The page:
By Richard Reinhard and Keith Schaefer
Currency movements affect the prices of oil and gas stocks as much as commodity prices. And I think there is an increasing likelihood a mix of slightly rising oil prices and a steady to lower Canadian dollar could result in a big jump in Canadian oil stocks in March and April.
Regular readers know we have not been bullish on energy stocks, especially natural gas. But we believe oil stocks could have a tradable jump up for a couple reasons:
- The big oil ETF in the US is symbol USO and it’s cleaning up its act. We wrote an article in early February that outlined how the large size of this very popular investment vehicle has forced oil prices lower every month. This has been by far this website’s most read story. Essentially, they have to roll over their oil contracts each month so they don’t end up taking physical delivery of the commodity itself. For several days this skews the market; the oil market isn’t real for awhile, and investors hate that. Bowing to public pressure, USO will now roll over their contracts over a longer number of days, hoping to not influence the market. If they are successful, we believe investors will cheer this more orderly market and use it as an excuse to move the oil price higher.
- There is evidence that the market is looking for any excuse to move the global oil price higher. People can talk about fundamentals all they want, and over the long term they rule, but over the short term emotions rule and there is a rising bullish sentiment on oil in the markets right now. The markets took oil to $147/barrel, and then it took oil down to $35/barrel. The market can move oil wherever it wants it to go as traders and the public accentuate the trend. When we see Canadian oil stocks moving 6-12% on an up day, much more than they should on any new fundamentals, it tells us they are a coiled spring waiting to be let go.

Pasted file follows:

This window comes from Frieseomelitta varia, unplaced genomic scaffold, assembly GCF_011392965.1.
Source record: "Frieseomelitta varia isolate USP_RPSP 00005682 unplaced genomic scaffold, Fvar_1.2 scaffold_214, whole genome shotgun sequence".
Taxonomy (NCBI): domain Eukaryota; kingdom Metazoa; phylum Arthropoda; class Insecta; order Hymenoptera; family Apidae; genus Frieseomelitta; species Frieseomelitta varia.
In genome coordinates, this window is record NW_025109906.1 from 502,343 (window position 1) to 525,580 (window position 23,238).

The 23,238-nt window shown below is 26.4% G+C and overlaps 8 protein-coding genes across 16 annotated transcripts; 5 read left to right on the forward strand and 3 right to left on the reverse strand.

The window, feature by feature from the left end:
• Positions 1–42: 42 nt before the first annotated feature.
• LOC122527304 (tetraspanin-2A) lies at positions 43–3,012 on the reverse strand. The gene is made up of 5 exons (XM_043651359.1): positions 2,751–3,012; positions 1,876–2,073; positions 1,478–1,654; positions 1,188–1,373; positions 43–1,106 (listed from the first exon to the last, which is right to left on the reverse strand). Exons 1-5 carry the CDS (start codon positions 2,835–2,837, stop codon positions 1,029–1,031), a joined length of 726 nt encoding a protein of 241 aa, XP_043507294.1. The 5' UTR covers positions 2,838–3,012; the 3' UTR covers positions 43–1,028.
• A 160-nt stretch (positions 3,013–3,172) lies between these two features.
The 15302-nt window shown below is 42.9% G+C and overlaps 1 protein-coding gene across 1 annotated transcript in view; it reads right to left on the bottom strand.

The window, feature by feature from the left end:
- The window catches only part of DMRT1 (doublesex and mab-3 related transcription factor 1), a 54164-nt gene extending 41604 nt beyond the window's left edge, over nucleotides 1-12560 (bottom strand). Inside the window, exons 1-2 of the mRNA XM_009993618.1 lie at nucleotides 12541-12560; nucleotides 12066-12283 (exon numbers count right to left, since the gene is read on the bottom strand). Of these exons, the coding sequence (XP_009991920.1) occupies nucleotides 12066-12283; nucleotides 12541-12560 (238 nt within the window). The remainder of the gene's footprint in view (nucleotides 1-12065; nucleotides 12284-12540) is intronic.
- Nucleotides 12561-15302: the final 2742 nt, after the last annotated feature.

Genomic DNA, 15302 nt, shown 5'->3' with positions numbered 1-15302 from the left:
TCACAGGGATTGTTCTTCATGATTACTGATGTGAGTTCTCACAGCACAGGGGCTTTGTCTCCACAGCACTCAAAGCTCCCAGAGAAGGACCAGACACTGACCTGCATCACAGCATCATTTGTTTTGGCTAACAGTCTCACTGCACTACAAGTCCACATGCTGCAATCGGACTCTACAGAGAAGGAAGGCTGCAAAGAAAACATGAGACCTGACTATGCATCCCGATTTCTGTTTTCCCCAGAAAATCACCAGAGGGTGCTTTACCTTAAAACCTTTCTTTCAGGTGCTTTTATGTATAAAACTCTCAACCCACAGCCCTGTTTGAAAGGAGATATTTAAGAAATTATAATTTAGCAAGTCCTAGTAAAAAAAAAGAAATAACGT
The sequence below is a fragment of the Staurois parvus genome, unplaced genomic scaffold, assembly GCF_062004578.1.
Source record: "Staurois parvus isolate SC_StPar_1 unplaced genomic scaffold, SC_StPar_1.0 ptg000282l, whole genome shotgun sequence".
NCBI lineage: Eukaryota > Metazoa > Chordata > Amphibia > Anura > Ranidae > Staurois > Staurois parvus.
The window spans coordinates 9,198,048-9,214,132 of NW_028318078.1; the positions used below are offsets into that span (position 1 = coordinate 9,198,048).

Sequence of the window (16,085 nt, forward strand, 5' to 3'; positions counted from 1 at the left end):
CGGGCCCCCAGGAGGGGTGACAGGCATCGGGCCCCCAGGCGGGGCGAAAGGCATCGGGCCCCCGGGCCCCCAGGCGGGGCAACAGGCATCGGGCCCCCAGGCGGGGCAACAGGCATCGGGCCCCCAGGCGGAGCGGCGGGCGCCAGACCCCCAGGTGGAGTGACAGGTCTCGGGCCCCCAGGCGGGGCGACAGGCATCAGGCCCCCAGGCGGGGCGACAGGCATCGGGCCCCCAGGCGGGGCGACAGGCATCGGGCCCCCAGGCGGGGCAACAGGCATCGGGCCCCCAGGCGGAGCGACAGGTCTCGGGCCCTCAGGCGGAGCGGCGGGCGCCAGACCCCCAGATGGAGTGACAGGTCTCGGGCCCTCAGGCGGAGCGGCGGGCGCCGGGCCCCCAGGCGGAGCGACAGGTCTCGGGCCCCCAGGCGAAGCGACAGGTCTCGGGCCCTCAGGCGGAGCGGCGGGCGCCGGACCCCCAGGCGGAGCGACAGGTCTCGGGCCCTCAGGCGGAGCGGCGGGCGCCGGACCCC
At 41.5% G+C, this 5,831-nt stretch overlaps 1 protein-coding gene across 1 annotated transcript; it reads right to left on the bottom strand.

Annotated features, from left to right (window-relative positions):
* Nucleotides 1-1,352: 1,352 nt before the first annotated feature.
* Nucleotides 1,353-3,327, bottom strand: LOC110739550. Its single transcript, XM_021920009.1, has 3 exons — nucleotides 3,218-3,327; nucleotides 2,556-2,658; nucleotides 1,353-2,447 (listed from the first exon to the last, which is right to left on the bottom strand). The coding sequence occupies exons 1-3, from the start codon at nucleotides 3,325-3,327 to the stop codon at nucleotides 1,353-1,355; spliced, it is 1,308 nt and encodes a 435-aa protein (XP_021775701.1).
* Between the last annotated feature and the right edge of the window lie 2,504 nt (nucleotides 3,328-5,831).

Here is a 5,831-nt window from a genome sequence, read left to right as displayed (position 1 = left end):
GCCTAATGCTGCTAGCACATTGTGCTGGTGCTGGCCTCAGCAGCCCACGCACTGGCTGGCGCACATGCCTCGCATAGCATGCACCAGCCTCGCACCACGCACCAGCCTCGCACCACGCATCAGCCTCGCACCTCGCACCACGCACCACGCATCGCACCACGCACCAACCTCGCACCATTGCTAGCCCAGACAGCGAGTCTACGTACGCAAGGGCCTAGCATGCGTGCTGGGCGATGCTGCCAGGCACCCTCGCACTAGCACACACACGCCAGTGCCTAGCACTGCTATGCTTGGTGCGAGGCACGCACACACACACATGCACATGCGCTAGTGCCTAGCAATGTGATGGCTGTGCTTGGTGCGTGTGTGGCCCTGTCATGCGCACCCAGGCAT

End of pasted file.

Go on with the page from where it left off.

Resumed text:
- Continued uncertainty in equity markets will keep the US dollar higher for longer than most people believe. This means a relatively lower Canadian dollar, which means a higher oil price in Canadian dollars. If oil is US$40 per barrel and the Canadian dollar (nickname: the loonie) is at par with the greenback, then oil in Canada is the same price. But if the US$ rises to $1.25 to the loonie, then Canadian oil prices really are rising to 1.25 x 40=CAD$50/barrel. That means increased cash flow and stock prices for Canadian producers.
We see this as a likely scenario for the spring of 2009. We don’t believe the fundamentals of the global economy are going to allow for any sustained rise in the oil price over the next few months. But the stock market does look 6-9 months ahead. And I think we’re about to have another round of hope before another round of gloom in oil.
OLD TRADING PATTERNS ARE NOW HISTORY
Over the last couple weeks, we hear the market saying loudly that in times of crisis it is moving to gold and the US$. Those two now appear to be trading in tandem, not inversely as before.
And the oil price no longer moves against the US dollar, or in tandem with the Canadian dollar. So for producers and investors already suffering from collapsing commodity prices, many of the old trading and market relationships now seem to have broken down
This makes guessing even short term movements in commodities and stocks and currencies very difficult.
Back in 2004 hordes of retail and institutional investors jumped on the energy bandwagon. They soon became used to a very simple relationship, what became a principle of resource and commodity investing – if the US dollar went down, energy prices (all commodities, really) went up. The two had a very strong inverse relationship because the US dollar is the world’s reserve currency, and commodities are priced in terms of US dollars internationally. All things (demand, supply mainly) being equal, commodity prices compensate for currency movements.
About three months ago, in December 2008, the price of oil de-coupled from its longer-term relationship with the dollar. See this chart from Reuters: